An Ordinary Citizen opines that the fire in Bashundhara City Shopping Complex exposes the inadequacy of disaster management system in Bangladesh.
19 March 2009
Stories from 19 March 2009
Five indigenous tribes of Brazil have won a 30-year battle to reclaim 1.7 million hectares of their ancestral land in Roraima in the Amazon on the border to Venezuela and Guyana. On March 19, the Brazilian Supreme Court (STF) ruled on the integrity of the Raposa Serra do Sol indigenous land, keeping its size and borders intact as a continuous area, disappointing ranchers and rice farmers who coveted the land.
After many years of being denied the right to legal documentation, Egypt's Supreme Administrative Court removed any grounds for preventing Baha'is from receiving proper official identity documents.
Early last week, it was reported that Rabat had chosen to sever its ties with Tehran, after a diplomatic spat between Bahrain and Iran over a statement by an Iranian official questioning Bahrain's sovereignty. Additionally, Morocco expressed resentment at Iran's alleged attempts to influence Moroccans in Europe toward Shi'a Islam.
Thailand's Prime Minister Abhisit Vejjajiva met exiled Thai scholar and prominent critic Giles/Ji Ungpakorn at Oxford University. Giles fled Thailand early this year after he was accused of insulting the monarchy. The two gentlemen exchanged words on various issues affecting Thailand.
The latest victims to violence in Guatemala are a young violinist, Hans Castro and his two companions Andrea Robledo and Edwin Urrea. The murders took place in the outskirts of Guatemala City and bloggers are mourning the loss of Castro, who was a member of the Guatemalan Symphonic Orchestra Conservatory.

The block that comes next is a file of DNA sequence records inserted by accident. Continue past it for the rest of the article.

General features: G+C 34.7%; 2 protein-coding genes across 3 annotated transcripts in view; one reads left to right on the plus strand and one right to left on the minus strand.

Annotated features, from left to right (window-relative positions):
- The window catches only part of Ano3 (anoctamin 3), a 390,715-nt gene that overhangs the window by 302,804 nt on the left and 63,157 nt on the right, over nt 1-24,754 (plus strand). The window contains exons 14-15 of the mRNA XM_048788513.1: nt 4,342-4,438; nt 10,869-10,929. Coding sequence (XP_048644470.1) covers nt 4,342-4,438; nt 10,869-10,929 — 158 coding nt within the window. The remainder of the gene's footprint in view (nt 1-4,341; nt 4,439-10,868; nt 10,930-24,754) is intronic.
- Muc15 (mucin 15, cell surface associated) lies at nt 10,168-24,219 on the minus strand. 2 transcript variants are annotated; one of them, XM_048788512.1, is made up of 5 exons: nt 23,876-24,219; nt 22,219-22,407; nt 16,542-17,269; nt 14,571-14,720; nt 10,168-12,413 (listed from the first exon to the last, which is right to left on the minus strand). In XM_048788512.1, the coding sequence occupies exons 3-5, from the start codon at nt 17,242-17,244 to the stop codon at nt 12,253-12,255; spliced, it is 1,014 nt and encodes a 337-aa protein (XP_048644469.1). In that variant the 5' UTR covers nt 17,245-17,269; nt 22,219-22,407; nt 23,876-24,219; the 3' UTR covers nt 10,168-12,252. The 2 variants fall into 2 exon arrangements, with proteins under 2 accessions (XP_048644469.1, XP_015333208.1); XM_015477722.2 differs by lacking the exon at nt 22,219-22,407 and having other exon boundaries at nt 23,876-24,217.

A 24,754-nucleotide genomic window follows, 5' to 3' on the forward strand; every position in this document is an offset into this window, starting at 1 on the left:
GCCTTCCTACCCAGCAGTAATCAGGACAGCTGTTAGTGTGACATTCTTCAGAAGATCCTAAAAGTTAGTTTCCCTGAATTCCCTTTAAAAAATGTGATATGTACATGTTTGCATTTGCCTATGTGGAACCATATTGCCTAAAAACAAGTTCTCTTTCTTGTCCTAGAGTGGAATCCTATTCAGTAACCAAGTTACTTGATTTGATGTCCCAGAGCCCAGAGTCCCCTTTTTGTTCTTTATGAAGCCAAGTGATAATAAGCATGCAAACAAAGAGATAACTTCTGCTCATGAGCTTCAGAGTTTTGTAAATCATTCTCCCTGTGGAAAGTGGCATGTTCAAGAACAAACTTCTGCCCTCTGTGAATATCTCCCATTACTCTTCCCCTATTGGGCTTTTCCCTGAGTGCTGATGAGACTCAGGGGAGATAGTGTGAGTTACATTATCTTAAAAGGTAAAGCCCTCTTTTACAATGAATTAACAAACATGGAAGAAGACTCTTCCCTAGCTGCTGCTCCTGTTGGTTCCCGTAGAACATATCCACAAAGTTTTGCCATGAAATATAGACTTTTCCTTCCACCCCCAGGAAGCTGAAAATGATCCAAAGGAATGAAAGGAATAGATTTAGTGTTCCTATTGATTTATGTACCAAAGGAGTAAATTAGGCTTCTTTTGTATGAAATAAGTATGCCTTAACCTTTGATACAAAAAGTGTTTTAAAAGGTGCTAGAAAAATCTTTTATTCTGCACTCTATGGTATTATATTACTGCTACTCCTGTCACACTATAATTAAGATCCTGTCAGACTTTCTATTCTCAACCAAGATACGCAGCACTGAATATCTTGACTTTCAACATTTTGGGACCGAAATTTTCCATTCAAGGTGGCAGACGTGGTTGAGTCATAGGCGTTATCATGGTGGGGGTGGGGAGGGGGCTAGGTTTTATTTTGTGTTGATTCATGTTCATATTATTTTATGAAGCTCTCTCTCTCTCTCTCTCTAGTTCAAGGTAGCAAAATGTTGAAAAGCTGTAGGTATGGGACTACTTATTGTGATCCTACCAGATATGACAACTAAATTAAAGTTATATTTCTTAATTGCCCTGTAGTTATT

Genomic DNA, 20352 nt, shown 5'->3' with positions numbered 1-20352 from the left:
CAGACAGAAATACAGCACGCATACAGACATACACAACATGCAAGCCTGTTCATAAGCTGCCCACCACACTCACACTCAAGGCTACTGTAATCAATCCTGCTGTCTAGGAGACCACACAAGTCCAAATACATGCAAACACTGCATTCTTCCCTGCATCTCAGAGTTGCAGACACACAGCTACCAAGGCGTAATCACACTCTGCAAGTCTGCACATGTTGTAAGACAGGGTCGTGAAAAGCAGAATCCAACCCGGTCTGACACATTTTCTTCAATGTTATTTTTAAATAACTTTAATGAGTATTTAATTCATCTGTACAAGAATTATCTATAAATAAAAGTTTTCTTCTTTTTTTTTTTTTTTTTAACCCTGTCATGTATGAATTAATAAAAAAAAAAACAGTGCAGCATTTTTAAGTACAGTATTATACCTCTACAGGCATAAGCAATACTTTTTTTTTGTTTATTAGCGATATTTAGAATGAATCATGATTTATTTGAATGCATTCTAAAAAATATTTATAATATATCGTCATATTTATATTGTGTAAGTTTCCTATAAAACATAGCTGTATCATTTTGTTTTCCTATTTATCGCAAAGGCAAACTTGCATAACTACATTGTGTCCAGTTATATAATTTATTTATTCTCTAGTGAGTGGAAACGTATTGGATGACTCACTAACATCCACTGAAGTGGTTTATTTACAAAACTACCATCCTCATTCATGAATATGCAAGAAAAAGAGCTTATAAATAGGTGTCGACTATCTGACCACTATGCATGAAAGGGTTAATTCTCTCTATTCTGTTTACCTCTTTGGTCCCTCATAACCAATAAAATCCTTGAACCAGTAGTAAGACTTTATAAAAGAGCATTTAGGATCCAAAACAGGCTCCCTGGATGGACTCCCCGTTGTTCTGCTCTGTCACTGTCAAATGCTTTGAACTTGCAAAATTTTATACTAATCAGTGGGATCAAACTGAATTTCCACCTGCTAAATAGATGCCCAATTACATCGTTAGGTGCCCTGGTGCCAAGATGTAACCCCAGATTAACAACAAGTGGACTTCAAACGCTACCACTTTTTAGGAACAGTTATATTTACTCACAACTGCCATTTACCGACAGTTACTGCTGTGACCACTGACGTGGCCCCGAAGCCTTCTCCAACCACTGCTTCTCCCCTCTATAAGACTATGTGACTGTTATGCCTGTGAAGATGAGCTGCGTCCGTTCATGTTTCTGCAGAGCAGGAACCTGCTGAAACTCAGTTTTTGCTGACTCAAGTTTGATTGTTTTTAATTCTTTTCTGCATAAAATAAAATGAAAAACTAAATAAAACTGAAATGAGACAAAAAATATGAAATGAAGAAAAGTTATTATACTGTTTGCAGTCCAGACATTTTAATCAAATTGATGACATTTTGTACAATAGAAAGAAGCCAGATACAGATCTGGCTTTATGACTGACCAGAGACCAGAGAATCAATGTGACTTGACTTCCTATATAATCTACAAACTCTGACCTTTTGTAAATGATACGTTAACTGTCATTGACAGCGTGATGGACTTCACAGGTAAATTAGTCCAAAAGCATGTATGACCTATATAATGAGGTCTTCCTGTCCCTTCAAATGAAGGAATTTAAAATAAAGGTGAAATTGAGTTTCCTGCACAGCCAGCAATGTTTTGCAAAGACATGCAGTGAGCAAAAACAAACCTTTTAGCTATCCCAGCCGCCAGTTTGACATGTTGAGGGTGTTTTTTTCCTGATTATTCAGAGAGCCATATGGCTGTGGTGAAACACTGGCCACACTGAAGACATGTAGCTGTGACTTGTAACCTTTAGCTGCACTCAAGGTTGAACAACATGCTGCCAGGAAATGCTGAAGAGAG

The visit of the head of the Roman Catholic Church to Cameroon this March 2009 has ignited some Cameroonian bloggers to point the search lights on the political effects (if any) of a Papal visit to country like this.
Like in 2008, this year is witnessing waves of strikes and demonstrations by Egyptian workers in various sectors and organizations. Students, pharmacists, lawyers [Ar], railway drivers, media people and, last but not least, Egyptian street cleaners have all been demanding more just rights, protesting against their decreasing incentives or trying to rebel against their poor economic status. Eman AbdElRahman gives us a snap shot of what's happening on the ground and how bloggers are giving those workers a voice in their struggle.
South Asia is a populous region. Many South Asian immigrants or migrant workers travel to distant places around the world in search of a better education, job or better living...
Earlier this month, Barbadians awoke to the disturbing news that two Canadian visitors were viciously attacked while walking along one of the island's beaches. The crime of assault has now become murder: Terry Schwarzfeld passed away yesterday at an Ottawa hospital as a result of her injuries. Bloggers continue to be outraged that such a crime could happen in their country.